I understand that men who like shopping do exist, but I have yet to meet one.
In my experience, shopping with a man who doesn’t ‘shop’, is worse than dragging a kicking toddler.
The old man is not what you’d describe as a male fashionista. He buys clothes when he needs them and for no other reason than body coverage. Clothes are functional. He doesn’t care about fashion or trends or frankly, what he looks like.
I am lucky if he commits to one shop per year. If I am fortunate enough to get him into a mall, he can buy everything he needs for the next twelve months within ten minutes. ‘Browsing’ and ‘window-shopping‘ are not words he comprehends. He never buys a lot, because a) he is an accountant with associated tight-arse sensibilities and b) he would wear the same outfit every day if society let him.
One of his work friends told me the other day that he owned in the region of 150 office shirts. When I told him that the old man has five, he blanched. If I allowed the old man to carry on wearing his baggy pink sweatshirts, high-waisted jeans and hightop runners from the 80’s, he would.
The annual shopping trip has to be prepared for rigorously. It has to be booked at least two months in advance so that he can mentally prepare for it. During that time he will convince himself several times that he doesn’t actually need anything and attempt to back out.
Surely his one pair of old jeans are fine for another year, he will try to justify.
He did try on-line shopping once – a few months ago when I inadvertently dyed all five office shirts pink in the wash. It seemed the obvious solution for him at the time. The process was relatively stress-free until the new shirts didn’t turn up on time, then two batches arrived at once, (rather like buses), so he had the torture of having to return one set to the UK which involved finding the local Post Office – can you imagine the horror?
When he finds ‘his’ shop, he is loyal to it. He is a committed one-stop shopper.
Last Sunday he was forced to add a second shopping event to his very busy weekend diary of sport versus naps because he needed snow boots for Thredbo – (for the ski trip that he forced on the family but due to his recent wrangle with the courtyard steps he can no longer actually participate in because he is under doctor’s instructions not to ski).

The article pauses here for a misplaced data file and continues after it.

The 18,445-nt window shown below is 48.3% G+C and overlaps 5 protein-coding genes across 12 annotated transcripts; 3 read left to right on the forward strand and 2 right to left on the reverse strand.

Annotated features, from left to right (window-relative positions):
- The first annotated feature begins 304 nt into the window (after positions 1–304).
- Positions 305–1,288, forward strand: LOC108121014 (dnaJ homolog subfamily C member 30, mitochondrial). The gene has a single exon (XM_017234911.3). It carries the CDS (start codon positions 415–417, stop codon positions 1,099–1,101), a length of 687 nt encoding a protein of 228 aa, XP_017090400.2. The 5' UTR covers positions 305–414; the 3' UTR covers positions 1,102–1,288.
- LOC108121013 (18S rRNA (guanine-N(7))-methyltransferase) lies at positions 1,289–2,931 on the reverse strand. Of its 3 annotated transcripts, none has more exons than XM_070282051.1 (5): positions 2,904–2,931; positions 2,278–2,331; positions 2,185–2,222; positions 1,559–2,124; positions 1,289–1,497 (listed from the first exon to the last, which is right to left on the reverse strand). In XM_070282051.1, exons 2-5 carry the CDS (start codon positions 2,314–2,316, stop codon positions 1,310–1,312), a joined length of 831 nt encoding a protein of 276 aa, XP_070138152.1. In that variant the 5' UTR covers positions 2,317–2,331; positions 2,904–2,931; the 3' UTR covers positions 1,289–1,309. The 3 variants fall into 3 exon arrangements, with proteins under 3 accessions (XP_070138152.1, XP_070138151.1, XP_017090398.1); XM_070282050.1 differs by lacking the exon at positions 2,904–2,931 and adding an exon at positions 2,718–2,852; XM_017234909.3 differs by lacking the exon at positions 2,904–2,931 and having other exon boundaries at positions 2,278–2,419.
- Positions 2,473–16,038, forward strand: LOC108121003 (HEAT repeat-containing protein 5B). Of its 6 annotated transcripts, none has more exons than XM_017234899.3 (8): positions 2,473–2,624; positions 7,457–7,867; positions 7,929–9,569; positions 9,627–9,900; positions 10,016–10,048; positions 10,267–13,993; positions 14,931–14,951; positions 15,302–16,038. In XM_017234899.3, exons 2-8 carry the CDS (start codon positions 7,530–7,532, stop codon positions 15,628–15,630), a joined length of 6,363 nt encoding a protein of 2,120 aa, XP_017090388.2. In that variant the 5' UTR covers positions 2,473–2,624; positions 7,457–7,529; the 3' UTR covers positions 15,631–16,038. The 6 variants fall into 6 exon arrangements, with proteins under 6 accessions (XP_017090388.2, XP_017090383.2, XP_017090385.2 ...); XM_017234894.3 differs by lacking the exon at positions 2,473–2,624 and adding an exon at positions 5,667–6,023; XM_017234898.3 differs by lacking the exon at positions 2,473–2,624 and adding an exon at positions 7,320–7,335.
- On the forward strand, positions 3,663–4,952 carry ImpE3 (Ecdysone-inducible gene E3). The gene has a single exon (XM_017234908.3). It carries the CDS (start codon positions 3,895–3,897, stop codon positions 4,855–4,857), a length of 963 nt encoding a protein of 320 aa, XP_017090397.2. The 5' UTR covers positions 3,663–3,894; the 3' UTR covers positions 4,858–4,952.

I had in mind some nice waterproof Ugg boots for him for his morning walks in the mountains (scheduled before his first nap of the day); he had firmly decided on some cheap Target work boots. True, Ugg boots are in the region of $200 but they would probably have lasted him a lifetime; the Target $29 work boots will last him this holiday.
But he could not physically part with $200 for a pair of boots – the ensuing physical and mental anguish would simply be too much, especially as he is still recovering from his recent dice with death.
You see, any money we spend is allocated to the ‘retirement’ spreadsheet and every item of what he deems ‘unnecessary’ spending is like a dagger straight through his heart. Expenditure, such as my hairdressing costs, the kids extra-curricular activities, Kurt’s medications and medical bills and Nerd Child’s academic books all fall into this category. Ugg boots would be thrown into the ‘Shamefully Wasteful’ column.
My anxiety levels began to mount as soon as we entered the mall. Even though the mall is home from home for me, the old man’s malaise is infectious.
We raced through the crowds of relaxed Sunday shoppers on a mission to complete our purchases well within the first hour of our free parking time – a first for me. Mothers and children were forced to part as the old man marched through them, his eyes firmly set on Target, his shopping mantra still ringing in my ear of ‘a quick shop is a good shop’.
He was paying for his work boots ten minutes later. Great, I thought, that gives us time to buy the new heater we need.
Woman logic. (Have I ever mentioned that logic often deserts me in shopping malls?)
‘We could get the new heater while we’re here,’ I ventured nonchalantly.
‘Why? I’m not cold.’
‘But we are.’
‘Hmmmmph! (Much eye-rolling, looking to the ceiling, teeth-grating, clenching of fists – you get the picture).
I hurried off in the direction of Harvey Norman without looking back at him in case he could smell my fear. Eventually I heard the distinctive dragging of his fifteen year old boating shoes behind me, like some resistant toddler. (Yes, he is still wearing boating shoes; and no, we don’t have a boat).
Did you know that ‘heating’ is actually quite a complex subject and can be quite scientific in its detail? (There is now the complication of balancing heat output with cost and carbon footprint).
So there I was, under-researched, flailing amongst a bed of assorted heaters that all looked the same with the old man giving me ‘that’ look. So I resorted to ‘phoning a friend’ – Nerd Child.
Meanwhile the old man slowly became more and more agitated as Nerd Child and I discussed the ruminations of wattage and cost, and he began rubbing his forehead fiercely – (the warning sign of one of his middle-age shopping tanties). Unsatisfied by NC’s logic, I then decided to consult Google for further information, at which point the old man let out a loud roar, briskly turned on his heel and left.
So this is what I have learned about shopping with men who don’t shop:
Going shopping with my (other) two men (DSC02536) by King of Monks at http://www.flickr.com